Mouse study may lead to new drugs to help people who don't respond to existing treatments
THURSDAY, May 6 (HealthDay News) -- Chronic pain, which often occurs without an apparent cause, may be the result of accidental reprogramming of more than 2,000 genes in the peripheral nervous system, new research suggests.
The finding may someday lead to new drugs that treat pain by correcting the activity of specific genes, a method called transcription therapy, the researchers said.
In the study, published online in the journal Genome Research, Mayo Clinic researchers focused on dorsal root ganglion neurons of the peripheral nervous system in rodents. These nerve cells are suspected to be involved in pain.
The researchers studied hundreds of millions of messenger RNA (mRNA) molecules -- the messengers of gene activity. The team identified more than 10,000 new exons (sections of the genome involved in creating proteins) and about 400 candidate genes implicated in the pain response.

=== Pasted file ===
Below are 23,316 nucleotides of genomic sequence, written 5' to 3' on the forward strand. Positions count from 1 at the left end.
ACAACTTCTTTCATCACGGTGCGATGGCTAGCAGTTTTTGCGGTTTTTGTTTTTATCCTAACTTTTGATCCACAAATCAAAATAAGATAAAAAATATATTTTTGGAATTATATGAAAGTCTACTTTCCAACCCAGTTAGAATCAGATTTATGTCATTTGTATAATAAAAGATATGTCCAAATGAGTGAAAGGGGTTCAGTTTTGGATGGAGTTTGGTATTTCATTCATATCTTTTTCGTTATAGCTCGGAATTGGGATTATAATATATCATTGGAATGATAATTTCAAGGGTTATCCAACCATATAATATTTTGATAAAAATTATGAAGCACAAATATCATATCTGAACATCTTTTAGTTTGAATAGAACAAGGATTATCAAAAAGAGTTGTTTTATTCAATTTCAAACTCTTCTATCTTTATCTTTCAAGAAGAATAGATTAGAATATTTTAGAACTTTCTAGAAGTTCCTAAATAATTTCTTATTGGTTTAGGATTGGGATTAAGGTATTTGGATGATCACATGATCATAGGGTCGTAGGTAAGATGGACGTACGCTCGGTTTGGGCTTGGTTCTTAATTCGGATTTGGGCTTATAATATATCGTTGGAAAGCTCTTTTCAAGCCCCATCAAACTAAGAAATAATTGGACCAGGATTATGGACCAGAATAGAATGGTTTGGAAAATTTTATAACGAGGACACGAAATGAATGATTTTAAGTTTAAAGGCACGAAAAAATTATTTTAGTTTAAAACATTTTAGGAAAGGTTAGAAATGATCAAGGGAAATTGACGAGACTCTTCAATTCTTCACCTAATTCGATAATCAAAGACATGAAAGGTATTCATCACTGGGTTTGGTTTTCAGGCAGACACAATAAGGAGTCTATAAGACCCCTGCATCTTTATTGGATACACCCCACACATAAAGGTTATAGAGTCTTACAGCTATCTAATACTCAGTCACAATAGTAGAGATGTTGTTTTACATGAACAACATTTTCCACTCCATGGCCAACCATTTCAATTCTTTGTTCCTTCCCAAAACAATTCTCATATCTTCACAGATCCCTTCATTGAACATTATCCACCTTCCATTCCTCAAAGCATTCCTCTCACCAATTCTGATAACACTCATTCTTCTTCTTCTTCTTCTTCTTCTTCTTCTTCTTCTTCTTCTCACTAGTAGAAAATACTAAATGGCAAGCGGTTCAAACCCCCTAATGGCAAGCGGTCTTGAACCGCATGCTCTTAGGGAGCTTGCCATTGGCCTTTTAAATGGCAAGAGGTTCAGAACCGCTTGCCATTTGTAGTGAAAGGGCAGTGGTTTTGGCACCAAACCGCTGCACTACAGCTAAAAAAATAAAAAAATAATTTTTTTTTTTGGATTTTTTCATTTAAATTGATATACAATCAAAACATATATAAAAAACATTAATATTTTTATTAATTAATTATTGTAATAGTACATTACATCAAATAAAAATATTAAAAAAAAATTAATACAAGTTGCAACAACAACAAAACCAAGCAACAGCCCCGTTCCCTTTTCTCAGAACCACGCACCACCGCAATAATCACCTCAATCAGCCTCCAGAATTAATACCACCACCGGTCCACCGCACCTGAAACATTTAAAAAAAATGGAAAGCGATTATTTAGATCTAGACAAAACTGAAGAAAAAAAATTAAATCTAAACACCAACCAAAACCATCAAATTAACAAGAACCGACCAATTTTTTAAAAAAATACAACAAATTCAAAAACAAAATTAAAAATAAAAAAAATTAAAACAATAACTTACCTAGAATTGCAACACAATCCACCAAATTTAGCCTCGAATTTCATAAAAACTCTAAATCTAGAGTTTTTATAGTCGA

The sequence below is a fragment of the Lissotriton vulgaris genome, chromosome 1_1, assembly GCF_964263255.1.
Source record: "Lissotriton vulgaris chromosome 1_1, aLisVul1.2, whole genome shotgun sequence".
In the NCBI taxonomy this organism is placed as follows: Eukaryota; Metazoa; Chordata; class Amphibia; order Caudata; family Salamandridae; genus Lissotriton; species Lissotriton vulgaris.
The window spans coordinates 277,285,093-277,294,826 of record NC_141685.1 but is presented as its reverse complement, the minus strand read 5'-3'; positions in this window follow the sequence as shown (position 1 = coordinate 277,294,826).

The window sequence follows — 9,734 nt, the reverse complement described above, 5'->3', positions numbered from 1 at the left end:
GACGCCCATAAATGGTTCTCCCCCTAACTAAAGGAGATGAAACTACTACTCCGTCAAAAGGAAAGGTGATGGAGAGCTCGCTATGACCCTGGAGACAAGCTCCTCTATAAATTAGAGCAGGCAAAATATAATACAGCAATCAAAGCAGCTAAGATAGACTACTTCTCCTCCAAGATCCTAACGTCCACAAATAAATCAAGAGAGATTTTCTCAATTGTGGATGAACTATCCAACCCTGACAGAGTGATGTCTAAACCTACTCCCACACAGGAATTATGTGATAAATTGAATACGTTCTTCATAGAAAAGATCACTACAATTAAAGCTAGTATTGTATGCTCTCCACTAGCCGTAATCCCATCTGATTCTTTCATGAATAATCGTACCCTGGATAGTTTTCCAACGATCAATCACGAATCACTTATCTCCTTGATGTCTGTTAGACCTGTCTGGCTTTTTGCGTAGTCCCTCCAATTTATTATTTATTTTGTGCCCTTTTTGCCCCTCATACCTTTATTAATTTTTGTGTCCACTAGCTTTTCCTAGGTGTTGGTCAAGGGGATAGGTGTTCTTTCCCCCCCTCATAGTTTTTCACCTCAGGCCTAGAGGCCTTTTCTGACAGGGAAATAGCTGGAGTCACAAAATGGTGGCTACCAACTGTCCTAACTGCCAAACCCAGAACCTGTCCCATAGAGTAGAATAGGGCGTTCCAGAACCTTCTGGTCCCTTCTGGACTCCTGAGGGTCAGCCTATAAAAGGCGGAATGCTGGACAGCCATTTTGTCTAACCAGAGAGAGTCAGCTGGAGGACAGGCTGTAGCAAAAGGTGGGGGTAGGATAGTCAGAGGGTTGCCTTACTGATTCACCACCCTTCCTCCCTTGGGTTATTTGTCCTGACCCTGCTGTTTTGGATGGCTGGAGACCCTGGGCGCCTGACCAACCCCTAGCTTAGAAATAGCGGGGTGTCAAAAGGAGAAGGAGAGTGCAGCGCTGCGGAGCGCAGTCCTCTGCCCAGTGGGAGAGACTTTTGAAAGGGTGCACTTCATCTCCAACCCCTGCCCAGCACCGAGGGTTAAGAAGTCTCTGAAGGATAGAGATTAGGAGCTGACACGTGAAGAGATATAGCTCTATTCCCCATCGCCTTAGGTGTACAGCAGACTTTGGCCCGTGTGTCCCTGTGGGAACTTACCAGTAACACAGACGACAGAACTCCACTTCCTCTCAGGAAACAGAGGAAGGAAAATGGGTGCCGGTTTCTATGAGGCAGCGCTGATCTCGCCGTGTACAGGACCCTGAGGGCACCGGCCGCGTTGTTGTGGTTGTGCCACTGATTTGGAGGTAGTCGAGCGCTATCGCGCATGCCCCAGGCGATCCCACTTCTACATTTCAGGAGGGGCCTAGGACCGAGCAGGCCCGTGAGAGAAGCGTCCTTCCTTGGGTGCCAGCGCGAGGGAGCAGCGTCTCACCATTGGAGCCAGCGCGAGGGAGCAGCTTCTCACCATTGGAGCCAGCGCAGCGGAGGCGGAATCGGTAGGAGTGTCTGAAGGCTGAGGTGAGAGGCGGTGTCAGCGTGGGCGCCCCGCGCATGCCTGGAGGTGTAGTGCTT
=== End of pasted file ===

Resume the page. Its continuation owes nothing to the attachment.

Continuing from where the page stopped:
The new approach "may be an efficient new approach to a wide array of problems in neuroscience research," Dr. Andreas Beutler, Mayo Clinic oncologist and corresponding author on the study, added in a news release.
Chronic pain, which affects 50 million Americans, often fails to respond to available treatments, and costs the United States about $100 billion in health costs, lost time at work and other economic effects annually, according to the U.S. National Institutes of Health.
The American Academy of Family Physicians has more about chronic pain.
-- Robert Preidt
SOURCE: Mayo Clinic, news release, May 6, 2010
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